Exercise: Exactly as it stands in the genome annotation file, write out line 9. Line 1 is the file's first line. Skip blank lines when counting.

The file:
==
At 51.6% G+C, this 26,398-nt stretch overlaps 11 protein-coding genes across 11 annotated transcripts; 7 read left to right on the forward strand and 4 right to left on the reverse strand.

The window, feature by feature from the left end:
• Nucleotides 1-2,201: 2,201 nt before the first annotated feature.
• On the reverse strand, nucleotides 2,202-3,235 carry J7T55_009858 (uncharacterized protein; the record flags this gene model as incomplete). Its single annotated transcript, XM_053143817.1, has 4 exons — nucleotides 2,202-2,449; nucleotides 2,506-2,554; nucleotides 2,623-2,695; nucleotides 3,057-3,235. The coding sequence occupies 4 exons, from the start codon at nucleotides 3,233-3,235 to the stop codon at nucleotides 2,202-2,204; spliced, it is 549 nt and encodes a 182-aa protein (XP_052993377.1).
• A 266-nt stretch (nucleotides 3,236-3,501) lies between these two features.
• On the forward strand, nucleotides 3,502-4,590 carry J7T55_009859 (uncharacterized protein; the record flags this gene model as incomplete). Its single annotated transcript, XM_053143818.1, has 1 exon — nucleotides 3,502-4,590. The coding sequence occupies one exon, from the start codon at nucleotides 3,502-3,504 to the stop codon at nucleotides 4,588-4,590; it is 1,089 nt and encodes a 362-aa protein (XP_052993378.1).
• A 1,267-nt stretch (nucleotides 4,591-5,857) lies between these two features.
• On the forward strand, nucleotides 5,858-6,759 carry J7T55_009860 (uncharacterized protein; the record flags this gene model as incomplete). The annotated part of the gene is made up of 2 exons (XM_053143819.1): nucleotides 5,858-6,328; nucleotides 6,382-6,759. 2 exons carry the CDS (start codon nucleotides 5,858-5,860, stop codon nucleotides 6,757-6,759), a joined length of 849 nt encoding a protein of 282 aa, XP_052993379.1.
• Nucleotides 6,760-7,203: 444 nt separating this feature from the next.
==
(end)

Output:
• Nucleotides 6,760-7,203: 444 nt separating this feature from the next.